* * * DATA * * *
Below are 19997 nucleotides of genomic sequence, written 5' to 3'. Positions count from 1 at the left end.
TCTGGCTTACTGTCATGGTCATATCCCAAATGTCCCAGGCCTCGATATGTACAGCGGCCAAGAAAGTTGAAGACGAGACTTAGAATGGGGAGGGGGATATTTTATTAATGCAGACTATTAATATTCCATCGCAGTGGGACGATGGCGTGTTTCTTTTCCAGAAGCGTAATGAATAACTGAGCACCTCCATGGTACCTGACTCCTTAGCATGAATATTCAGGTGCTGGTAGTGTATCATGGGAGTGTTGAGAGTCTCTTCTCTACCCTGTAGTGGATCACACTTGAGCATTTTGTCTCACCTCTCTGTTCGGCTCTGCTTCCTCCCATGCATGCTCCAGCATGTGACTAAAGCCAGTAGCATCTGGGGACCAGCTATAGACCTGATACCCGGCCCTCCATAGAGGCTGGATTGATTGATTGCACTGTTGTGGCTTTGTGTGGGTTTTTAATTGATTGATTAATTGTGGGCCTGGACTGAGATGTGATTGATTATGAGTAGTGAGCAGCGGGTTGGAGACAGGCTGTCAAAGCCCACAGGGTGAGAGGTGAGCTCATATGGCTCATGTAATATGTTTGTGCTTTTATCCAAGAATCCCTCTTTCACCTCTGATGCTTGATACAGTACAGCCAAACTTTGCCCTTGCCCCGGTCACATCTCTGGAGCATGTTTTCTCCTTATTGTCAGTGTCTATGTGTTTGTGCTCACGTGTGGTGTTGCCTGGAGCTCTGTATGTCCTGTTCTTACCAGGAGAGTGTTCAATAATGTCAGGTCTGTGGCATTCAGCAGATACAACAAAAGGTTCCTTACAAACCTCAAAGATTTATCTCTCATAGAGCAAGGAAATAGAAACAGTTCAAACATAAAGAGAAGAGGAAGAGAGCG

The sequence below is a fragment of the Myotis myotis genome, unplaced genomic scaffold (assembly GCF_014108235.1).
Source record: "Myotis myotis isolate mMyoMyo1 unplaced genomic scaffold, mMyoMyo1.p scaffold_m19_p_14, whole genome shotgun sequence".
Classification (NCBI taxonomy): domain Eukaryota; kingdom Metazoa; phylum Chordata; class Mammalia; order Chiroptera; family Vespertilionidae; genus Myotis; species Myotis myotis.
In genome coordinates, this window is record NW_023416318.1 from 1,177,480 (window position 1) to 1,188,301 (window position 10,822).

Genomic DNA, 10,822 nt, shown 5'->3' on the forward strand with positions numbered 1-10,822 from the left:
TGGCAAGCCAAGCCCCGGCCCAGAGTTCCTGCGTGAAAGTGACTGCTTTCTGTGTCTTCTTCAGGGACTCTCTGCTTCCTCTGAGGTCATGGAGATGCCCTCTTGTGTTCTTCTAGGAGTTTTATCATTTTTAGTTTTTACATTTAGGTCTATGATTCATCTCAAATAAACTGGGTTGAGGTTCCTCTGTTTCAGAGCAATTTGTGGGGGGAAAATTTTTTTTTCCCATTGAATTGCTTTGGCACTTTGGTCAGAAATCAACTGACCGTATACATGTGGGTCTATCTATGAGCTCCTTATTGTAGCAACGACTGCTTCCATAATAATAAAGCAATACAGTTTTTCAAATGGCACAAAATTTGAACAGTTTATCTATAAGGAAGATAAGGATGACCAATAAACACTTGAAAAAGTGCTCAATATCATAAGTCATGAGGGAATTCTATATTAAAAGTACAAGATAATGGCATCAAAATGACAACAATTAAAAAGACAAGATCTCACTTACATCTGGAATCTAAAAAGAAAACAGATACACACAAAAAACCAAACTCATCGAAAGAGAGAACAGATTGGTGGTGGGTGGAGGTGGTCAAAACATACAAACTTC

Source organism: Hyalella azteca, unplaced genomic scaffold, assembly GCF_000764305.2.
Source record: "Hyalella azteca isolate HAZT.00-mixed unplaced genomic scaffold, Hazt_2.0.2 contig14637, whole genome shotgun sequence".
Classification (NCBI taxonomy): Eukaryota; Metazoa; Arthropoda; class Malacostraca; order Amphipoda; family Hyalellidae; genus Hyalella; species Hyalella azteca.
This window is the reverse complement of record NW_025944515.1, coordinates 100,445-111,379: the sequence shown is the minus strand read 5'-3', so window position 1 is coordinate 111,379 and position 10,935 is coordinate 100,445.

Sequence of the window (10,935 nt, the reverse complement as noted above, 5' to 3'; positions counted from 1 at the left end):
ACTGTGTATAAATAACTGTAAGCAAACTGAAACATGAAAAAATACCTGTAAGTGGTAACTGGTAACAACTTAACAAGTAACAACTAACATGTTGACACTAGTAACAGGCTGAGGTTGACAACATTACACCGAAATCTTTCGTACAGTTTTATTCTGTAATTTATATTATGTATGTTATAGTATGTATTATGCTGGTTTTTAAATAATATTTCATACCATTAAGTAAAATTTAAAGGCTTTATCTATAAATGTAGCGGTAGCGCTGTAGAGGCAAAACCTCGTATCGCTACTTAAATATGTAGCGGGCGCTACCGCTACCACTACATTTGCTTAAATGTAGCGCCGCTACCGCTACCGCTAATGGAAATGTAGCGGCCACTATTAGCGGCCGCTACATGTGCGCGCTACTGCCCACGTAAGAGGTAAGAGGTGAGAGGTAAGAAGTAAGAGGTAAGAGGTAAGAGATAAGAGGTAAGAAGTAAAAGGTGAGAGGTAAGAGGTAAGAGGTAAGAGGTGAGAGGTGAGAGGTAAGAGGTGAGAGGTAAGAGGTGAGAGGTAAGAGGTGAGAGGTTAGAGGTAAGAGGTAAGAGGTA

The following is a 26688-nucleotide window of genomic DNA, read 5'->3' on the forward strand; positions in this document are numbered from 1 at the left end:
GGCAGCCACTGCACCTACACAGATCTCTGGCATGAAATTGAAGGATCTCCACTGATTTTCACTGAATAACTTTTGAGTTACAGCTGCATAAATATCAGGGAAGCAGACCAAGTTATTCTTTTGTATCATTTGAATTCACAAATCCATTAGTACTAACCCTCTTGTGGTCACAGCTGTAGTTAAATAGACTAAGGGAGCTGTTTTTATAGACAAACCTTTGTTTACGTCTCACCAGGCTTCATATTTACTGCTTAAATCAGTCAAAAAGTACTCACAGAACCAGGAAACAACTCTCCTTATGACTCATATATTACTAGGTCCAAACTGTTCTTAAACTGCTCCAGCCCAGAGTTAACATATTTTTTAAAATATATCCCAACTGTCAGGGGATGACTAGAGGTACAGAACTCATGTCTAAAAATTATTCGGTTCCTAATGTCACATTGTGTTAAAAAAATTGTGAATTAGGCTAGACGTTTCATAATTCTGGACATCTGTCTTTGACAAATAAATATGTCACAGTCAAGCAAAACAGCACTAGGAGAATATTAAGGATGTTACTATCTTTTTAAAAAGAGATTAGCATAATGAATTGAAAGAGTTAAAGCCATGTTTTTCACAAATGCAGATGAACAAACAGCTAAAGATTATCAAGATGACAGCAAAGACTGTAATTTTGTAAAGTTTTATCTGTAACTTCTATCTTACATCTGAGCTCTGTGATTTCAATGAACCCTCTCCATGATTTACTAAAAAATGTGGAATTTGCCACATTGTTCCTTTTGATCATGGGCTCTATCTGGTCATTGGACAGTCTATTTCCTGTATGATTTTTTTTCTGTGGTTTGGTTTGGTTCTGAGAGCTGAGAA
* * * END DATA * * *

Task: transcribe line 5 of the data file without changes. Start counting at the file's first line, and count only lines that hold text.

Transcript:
Classification (NCBI taxonomy): domain Eukaryota; kingdom Metazoa; phylum Chordata; class Mammalia; order Chiroptera; family Vespertilionidae; genus Myotis; species Myotis myotis.